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1. Boundaries Without Borders

Ok, so I was at this seminar this week about boundary testing. I thought, "GREAT!" I'm actually in the process of getting some test cases together for testing some serial commands (about 170 of them). So here were my initial specs for each command:

Min, Min+1, Min-1, Max, Max+1, Max-1, 0, Null, 3 more valid tests, Alpha input handling

I then began to read the spec (YAY Specs) for the serial commands, and realized that these ssame commands drive 3 or 4 different hardware architectures. Not only that, but there are different min/max values for each. So we might have one ranging 0-255, one going 0-128, and another going (-60)-59.

So now I've got 4 sets of the above initial specs that I need to run, since there may be boundaries or issues within the other ranges.

Then, I get to this seminar, stoked that I'm going to get all this simplified, and he lays onto me that bugs can exist anywhere within or outside a given boundary.

Man! And while I halfway expected it, it still made me cry a little. So let's see, an average of 5500 or so values per command and 170 commands brings us to nearly 1,000,000 total iterations.

So I guess what I'm trying to get at here is, are my initial tests a good starting point for an automation project? With the use of automation testing, are you still running boundary testing, or do you just run a full cycle of both valid and invalid inputs? What are some techniques you use for your own boundary testing?

2. Re: Boundaries Without Borders

Brent,

Of course bugs can exist anywhere within or outside a boundary.

(Imagine a function that accepts only integer values in the range 1-10, but happens to have a mathematical error inside it that only occurs at 5. Developers are very clever, and bugs can hide well.)

Still, analyzing boundaries can help construct a reasonably efficient set of test values, with a higher likelihood of finding bugs.

With automated testing, sometimes it's possible to run exhaustive tests in a reasonable period of time, and sometimes not.

You need to weigh the probability of finding a bug given your test data set, with the expense of adding more data points.

1,000,000 iterations might be necessary and sufficient.
Or it might just be desirable and affordable.
Or it might be too expensive.
Or it might not be enough (there are an infinite number of possible values, not just 1,000,000 - right?)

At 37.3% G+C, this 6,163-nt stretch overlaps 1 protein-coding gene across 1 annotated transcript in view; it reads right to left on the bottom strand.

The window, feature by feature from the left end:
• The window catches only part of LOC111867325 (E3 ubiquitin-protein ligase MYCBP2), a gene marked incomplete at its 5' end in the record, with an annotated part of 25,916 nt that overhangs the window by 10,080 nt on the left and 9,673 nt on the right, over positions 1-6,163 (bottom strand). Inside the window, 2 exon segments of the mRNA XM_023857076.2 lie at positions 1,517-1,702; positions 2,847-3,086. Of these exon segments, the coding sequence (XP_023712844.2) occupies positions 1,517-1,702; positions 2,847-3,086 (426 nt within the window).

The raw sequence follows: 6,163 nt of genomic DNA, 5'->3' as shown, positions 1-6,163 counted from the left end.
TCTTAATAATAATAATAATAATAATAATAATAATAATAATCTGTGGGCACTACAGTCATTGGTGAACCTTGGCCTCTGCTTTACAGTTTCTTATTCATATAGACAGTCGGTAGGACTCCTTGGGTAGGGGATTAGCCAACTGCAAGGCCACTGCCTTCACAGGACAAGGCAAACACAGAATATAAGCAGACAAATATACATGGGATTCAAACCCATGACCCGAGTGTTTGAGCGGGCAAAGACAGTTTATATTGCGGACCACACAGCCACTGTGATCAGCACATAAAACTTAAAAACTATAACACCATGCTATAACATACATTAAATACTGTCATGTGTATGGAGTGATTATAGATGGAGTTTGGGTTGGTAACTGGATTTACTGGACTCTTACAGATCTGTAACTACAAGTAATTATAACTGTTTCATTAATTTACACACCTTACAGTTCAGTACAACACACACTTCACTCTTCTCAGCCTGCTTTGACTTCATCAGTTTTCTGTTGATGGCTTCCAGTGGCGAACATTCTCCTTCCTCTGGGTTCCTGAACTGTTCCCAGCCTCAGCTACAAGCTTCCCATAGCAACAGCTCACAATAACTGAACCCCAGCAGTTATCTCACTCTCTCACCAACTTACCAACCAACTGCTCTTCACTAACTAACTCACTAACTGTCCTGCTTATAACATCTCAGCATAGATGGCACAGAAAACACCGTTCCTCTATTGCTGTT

As far as your tests being a good starting point for an automation project - I can't really tell without knowing more about the risks of failure in your system.

I think they are good. But, I'm also not sure that automation has anything to do with it. Wouldn't you use this set during manual testing?

3. Re: Boundaries Without Borders

Hey Joe, thanks for the feedback. You might be right, actually. I guess I'm sort of in an enviable position here because I already developed an automation framework for a similar technology during a previous project. So I have the tools to get the automation in the pipeline within a reasonable timeframe.

So maybe I'm attacking this in the wrong way. Since I do have this previous experience in automating these commands, maybe I should be sending this through a manual run, using standard boundaries and maybe some ET, and then generate the automation suite in parallel. Then, I can actually choose to run the minimum boundary condidtions or every value via the automated scripts.

You are also right, there are possibly an infinite number of possibilities since some of the commands range from 0-10 and others are from -32768-32767, so there, really, are greater boundaries outside of the ones I'm hinting at because each set of boundaries for the 170 commands could possibly accept values from any one of the other boundaries, incorrectly, when an invalid value is passed. Likewise, there could be values which are misinterpreted at the code-level, meaning it might accept 400000 as a valid value when it's way off.

I suppose this could be used as a great example of how automation and manual testing should be used in conjunction. While speed is certainly required, cognitive thought is also something that is required in this case.

4. Re: Boundaries Without Borders

When you want to increase the volume of test data (perhaps because you suspect that the basic boundary values don't lend enough data points), it can be very handy to use your automation to throw pseudo-random values in.

Many times, I've driven my application-under-test through its paces repeatedly overnight or over the weekend, using a "Smart Monkey" style test script.

Occasionaly, this produces unexpected results.

5. Re: Boundaries Without Borders

Yeah, my thought was possibly to run some unattended automated scripts also. Thanks for the input Joe.

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